algorithms – Finding s-t min-cut of undirected graph

Given an undirected graph with non-negative edge weights, and two vertices $$s,t$$ in the graph. I would like to find the minimal cut such that $$s$$ and $$t$$ are on different sides of the cut.

For example I have a graph describing the network of roads connecting Berlin and Munich and I want to find the minimal cut such that Berlin and Munich fall on different sides of the cut.

I know of an algorithm for global minimal cut (Karger), which wouldn’t guarantee that $$s$$ and $$t$$ are not on the same side of the cut. The best thing I managed to find was this article for finding the s-t min-cut of a directed graph (flow network).

I think I can use the flow network algorithm to solve the problem by doing the following:

1. Make my undirected graph directed by replacing each edge with two directed edges.
2. Apply the “minimum s-t cut in a flow network” algorithm on step one’s graph to find all edges of the directed s-t min-cut.
3. For the undirected case the s-t min-cut consists off all edges where at least of its directed was in step two’s min-cut.

Is there a more efficient algorithm for this problem specifically for undirected graphs?

Thanks!

How to prove that the dual linear program of the max-flow linear program indeed is a min-cut linear program?

So the wikipedia page gives the following linear programs for max-flow, and the dual program :

While it is quite straight forward to see that the max-flow linear program indeed computes a maximum flow (every feasable solution is a flow, and every flow is a feasable solution), i couldn’t find convincing proof that the dual of the max-flow linear program indeed is the LP of the min-cut problem.

An ‘intuitive’ proof is given on wikipedia, namely : $$d_{uv}$$ is 1 if the edge $$(u,v)$$ is counted in the cut and else $$0$$, $$z_u$$ is $$1$$ if $$u$$ is in the same side than $$s$$ in the cut, and $$0$$ if $$u$$ is in the same side of the cut than $$t$$

But that doesn’t convince me a lot, mainly why should all the variables be integers, while we don’t have integer conditions ?

And in general, do you have a convincing proof that the dual of the max-flow LP indeed is the LP formulation for min-cut ?

Edit : Ok i found a proof here http://theory.stanford.edu/~trevisan/cs261/lecture15.pdf , however it only gives a probabilistic way to build the cut from the variables assignement of the LP.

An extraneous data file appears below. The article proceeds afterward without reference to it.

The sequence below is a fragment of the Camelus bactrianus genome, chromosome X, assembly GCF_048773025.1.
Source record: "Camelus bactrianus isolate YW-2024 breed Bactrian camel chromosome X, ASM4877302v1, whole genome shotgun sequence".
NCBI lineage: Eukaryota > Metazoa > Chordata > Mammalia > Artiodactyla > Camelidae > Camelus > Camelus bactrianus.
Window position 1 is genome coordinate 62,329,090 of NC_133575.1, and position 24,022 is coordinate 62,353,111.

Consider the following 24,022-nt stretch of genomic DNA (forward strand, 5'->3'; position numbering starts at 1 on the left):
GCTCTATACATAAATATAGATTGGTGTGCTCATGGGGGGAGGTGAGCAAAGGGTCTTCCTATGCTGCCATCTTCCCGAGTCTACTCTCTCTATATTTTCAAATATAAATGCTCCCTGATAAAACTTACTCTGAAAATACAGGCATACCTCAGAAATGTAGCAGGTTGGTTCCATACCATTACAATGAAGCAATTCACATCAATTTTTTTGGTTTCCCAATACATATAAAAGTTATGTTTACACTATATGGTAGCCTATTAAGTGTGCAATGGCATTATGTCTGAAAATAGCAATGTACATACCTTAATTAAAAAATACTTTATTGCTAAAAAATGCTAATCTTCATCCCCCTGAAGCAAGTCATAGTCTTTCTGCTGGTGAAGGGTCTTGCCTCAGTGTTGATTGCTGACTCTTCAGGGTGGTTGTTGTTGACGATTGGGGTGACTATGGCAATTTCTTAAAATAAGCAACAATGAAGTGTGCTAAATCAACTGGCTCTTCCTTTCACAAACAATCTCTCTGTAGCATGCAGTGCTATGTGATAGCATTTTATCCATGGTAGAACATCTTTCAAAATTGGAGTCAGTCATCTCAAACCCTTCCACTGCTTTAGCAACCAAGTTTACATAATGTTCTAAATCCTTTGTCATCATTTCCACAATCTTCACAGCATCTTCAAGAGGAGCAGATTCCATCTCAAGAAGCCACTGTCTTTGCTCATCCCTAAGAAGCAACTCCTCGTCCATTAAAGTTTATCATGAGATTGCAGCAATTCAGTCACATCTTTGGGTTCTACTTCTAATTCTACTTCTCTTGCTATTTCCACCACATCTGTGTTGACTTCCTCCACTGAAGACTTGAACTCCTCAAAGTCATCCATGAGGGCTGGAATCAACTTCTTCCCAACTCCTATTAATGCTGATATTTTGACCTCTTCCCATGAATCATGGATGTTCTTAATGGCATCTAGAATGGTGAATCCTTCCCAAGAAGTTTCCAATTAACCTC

graphs – Check if a pair of vertices belongs to the min-cut

Given a digraph $$G = (V, A)$$ with a source $$s in V$$ and a sink $$t in V$$, I need to adapt the graph to find out if a pair of vertices $$u in V$$ and $$v in V$$ belongs to the min-cut $$S$$ Between $$s$$ and $$t$$. In other words, a new summit $$a$$ belongs to the min-cut $$S$$ if and only if $$u in S$$ and $$v in S$$. This new vertex must maintain the original max flow of $$s$$ at $$t$$. I tried to create new arcs $$(u, a)$$ and $$(a, v)$$ with endless abilities, but while $$a$$ belongs to $$S$$ when $$u in S$$, it forces immediately $$v$$ To belong to $$S$$ also, which is not necessarily true if the maximum flow was calculated in the original graph $$G$$. So is there a way to force a new node to be in the min-cut set $$S$$ if a pair of vertices belongs to $$S$$?

ford fulkerson – Min-cut in a zero flow network from source to well

The max-cut min-flow theorem ensures that the minimum cut of a directed network is equal to the maximum throughput. And we can calculate $$S$$ and $$T$$, are disjoint subsets containing the source and receiver nodes of the residual graph, respectively.

What will be $$S$$ and $$T$$ if the maximum flow from the source to the well is equal to 0, there is no path led from $$s$$ at $$t$$? is $$S$$ is going to be the singleton set {s} or its empty set $$phi$$ and $$T$$ to be the set of summits $$V$$?

In a Min-Cut problem, how often do I have to run Karger's algorithm in a given set of nodes?

Question:

On 22 nodes, how many times do I have to run Karger's algorithm to find a min-cut problem in an error range (for example, <2 or between 0 and 1)?

• $$(A_ {i}, B_ {i}) = big ((A_ {1}, B_ {1}), …, (A_ {t}, B_ {t}) big) forall i in Bbb {R}$$
• $$P big ((A_ {i}, B_ {i}) big) geq frac {1} { begin {pmatrix} n \ 2 end {pmatrix}} = p$$, which I interpret as the lower limit of the probability of having at least a minimal reduction.
• A: for each graph $$G$$ with $$n$$ knots and every min cut $$(A, B)$$ (I'm assuming the same thing as $$(A_ {i}, B_ {i})$$) $$P big ((A, B) big) geq p$$.
• B There is a graph $$G$$ with $$n$$ knots and a min cut $$(A, B)$$ (still assuming the same thing as $$(A_ {i}, B_ {i})$$) of $$G$$ such as $$P big ((A, B) big) leq p$$.